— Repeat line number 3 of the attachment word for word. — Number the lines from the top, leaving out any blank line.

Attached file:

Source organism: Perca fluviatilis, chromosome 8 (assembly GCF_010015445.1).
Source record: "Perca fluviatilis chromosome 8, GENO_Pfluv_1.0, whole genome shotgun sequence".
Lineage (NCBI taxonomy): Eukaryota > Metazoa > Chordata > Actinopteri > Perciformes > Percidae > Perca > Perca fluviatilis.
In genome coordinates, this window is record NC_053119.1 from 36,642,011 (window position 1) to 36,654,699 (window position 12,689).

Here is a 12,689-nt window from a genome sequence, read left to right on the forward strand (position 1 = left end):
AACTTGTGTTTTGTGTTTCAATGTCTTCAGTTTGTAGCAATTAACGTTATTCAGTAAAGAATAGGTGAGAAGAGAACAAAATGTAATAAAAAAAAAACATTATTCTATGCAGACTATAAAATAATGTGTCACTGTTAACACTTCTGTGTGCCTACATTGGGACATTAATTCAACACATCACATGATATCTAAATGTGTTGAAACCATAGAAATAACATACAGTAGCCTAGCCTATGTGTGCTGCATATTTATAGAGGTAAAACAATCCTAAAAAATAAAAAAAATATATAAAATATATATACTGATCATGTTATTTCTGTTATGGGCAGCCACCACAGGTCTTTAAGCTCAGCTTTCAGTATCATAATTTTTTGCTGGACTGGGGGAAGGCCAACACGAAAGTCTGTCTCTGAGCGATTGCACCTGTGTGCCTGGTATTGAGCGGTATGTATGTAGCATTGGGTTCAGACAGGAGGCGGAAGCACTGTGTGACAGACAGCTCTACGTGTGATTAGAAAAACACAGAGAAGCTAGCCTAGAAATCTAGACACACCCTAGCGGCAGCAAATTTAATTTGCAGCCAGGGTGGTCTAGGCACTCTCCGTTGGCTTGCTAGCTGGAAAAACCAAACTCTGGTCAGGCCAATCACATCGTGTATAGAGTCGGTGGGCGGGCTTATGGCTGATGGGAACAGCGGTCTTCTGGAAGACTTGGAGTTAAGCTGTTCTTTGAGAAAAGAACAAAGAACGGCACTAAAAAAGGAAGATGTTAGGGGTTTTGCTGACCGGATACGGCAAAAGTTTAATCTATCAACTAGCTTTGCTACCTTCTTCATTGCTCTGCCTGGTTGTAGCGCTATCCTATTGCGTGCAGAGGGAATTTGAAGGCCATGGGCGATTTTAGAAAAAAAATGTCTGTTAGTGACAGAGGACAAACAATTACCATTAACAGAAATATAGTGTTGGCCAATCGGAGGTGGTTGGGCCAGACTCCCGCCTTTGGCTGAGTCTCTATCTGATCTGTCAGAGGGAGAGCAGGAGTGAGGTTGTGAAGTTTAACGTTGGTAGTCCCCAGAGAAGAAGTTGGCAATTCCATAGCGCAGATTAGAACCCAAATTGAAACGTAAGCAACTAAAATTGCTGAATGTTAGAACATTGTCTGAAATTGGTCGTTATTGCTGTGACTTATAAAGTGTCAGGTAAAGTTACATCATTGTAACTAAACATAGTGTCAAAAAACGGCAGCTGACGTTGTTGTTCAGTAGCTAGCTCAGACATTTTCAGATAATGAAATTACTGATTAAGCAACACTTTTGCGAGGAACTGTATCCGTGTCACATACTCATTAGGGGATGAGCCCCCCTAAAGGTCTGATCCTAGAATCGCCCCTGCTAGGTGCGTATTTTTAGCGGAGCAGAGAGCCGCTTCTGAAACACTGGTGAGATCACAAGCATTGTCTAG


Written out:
Lineage (NCBI taxonomy): Eukaryota > Metazoa > Chordata > Actinopteri > Perciformes > Percidae > Perca > Perca fluviatilis.